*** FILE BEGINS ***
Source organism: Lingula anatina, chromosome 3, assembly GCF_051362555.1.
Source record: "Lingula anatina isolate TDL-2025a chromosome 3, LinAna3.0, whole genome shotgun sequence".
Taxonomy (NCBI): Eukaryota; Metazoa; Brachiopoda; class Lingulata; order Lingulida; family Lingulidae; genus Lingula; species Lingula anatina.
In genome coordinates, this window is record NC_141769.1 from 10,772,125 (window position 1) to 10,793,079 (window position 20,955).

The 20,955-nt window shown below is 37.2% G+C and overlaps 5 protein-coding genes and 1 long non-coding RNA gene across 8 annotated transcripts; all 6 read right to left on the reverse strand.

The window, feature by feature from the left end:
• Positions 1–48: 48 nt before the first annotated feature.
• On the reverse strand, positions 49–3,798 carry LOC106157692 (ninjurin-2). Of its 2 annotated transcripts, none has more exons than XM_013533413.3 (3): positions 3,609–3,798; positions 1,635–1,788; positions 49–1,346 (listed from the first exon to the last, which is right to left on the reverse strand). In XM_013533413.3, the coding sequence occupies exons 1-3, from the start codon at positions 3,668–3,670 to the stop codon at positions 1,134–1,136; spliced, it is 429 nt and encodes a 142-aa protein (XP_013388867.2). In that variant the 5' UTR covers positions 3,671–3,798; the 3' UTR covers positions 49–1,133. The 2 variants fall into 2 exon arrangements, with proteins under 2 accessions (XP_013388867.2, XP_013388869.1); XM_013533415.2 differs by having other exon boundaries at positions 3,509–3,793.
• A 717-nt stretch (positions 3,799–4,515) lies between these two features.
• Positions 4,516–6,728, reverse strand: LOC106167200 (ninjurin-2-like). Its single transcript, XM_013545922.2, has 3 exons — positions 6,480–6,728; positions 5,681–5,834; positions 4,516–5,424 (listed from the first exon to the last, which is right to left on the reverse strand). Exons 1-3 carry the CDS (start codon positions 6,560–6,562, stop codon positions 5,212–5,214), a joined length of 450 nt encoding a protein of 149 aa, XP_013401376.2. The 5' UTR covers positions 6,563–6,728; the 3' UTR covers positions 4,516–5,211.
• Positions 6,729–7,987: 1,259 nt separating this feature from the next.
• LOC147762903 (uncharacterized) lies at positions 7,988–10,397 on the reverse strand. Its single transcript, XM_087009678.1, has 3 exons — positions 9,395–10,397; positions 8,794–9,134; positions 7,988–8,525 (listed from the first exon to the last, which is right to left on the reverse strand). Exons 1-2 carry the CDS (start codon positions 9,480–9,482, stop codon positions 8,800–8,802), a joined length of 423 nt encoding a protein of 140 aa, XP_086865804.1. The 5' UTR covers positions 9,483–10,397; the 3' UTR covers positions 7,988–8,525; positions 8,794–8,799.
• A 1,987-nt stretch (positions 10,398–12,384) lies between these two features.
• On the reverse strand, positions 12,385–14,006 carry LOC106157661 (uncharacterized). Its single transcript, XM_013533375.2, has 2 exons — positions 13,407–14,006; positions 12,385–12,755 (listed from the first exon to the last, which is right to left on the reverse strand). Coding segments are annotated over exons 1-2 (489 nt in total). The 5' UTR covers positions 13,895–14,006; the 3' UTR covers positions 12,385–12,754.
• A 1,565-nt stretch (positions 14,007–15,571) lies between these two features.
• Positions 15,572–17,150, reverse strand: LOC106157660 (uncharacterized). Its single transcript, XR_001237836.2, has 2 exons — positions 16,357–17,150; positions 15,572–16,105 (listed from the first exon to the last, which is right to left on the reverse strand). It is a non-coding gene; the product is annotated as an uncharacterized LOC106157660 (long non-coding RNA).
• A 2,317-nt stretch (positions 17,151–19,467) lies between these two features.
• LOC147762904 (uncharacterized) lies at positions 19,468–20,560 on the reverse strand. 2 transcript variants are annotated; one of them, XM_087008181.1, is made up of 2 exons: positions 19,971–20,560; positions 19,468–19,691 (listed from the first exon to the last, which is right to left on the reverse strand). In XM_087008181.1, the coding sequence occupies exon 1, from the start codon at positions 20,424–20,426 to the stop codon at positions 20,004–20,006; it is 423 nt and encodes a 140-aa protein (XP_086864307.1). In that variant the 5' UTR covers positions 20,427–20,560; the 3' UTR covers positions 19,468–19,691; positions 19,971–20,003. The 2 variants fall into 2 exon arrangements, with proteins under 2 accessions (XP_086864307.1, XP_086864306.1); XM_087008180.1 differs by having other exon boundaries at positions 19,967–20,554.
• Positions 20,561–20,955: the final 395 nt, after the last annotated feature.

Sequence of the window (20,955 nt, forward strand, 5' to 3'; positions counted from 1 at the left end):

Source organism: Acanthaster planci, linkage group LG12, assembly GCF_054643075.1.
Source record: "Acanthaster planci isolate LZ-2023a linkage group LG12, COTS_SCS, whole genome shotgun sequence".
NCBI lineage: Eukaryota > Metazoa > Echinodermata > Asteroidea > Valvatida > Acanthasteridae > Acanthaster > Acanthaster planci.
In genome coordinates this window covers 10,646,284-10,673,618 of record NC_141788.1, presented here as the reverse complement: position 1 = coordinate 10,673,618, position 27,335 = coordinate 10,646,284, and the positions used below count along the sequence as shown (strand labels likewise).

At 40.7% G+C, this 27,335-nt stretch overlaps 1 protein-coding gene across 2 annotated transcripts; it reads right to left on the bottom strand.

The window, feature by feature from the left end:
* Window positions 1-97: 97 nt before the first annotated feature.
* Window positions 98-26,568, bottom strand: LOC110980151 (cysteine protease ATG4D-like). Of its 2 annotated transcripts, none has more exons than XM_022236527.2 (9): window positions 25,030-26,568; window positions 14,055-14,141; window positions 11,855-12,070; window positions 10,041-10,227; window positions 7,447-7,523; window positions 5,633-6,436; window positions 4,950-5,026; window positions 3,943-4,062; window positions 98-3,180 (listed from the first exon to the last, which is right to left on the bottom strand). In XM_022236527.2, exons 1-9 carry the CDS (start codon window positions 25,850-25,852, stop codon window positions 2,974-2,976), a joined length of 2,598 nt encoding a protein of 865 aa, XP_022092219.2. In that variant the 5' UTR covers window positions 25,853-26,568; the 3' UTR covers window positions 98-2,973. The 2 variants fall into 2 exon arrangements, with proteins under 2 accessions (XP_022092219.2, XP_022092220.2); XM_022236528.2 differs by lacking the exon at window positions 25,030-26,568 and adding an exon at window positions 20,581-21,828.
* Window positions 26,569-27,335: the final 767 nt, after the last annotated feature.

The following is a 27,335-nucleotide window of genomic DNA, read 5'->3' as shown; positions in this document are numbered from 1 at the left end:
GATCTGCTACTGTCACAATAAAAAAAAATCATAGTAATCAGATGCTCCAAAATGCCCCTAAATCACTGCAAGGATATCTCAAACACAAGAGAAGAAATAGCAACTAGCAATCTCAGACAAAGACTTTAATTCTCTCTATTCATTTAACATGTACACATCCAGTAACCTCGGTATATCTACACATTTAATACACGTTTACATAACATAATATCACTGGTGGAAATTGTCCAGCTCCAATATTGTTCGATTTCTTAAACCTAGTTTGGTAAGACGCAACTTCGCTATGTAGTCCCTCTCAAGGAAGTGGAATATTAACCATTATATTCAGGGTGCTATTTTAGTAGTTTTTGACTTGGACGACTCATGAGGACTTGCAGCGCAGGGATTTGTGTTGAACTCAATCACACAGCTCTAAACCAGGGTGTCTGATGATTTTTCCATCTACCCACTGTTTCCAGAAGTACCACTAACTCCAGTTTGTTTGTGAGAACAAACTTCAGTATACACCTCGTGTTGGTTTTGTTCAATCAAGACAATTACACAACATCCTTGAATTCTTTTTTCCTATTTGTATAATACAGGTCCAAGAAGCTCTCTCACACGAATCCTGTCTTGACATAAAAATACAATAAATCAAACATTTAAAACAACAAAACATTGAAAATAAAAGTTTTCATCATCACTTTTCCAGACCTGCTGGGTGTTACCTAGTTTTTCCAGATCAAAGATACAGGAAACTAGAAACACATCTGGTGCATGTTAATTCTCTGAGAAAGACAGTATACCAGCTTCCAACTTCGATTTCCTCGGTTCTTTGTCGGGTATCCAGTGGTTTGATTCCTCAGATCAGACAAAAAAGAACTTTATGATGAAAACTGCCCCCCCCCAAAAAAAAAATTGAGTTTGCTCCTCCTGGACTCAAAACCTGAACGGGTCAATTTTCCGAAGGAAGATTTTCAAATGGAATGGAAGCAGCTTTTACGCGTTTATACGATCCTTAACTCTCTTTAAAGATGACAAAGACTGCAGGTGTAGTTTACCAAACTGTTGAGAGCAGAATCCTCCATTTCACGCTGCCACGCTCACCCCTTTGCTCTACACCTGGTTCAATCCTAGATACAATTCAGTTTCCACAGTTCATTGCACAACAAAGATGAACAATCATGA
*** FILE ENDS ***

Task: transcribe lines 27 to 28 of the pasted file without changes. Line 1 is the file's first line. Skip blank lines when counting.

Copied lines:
* Window positions 1-97: 97 nt before the first annotated feature.
* Window positions 98-26,568, bottom strand: LOC110980151 (cysteine protease ATG4D-like). Of its 2 annotated transcripts, none has more exons than XM_022236527.2 (9): window positions 25,030-26,568; window positions 14,055-14,141; window positions 11,855-12,070; window positions 10,041-10,227; window positions 7,447-7,523; window positions 5,633-6,436; window positions 4,950-5,026; window positions 3,943-4,062; window positions 98-3,180 (listed from the first exon to the last, which is right to left on the bottom strand). In XM_022236527.2, exons 1-9 carry the CDS (start codon window positions 25,850-25,852, stop codon window positions 2,974-2,976), a joined length of 2,598 nt encoding a protein of 865 aa, XP_022092219.2. In that variant the 5' UTR covers window positions 25,853-26,568; the 3' UTR covers window positions 98-2,973. The 2 variants fall into 2 exon arrangements, with proteins under 2 accessions (XP_022092219.2, XP_022092220.2); XM_022236528.2 differs by lacking the exon at window positions 25,030-26,568 and adding an exon at window positions 20,581-21,828.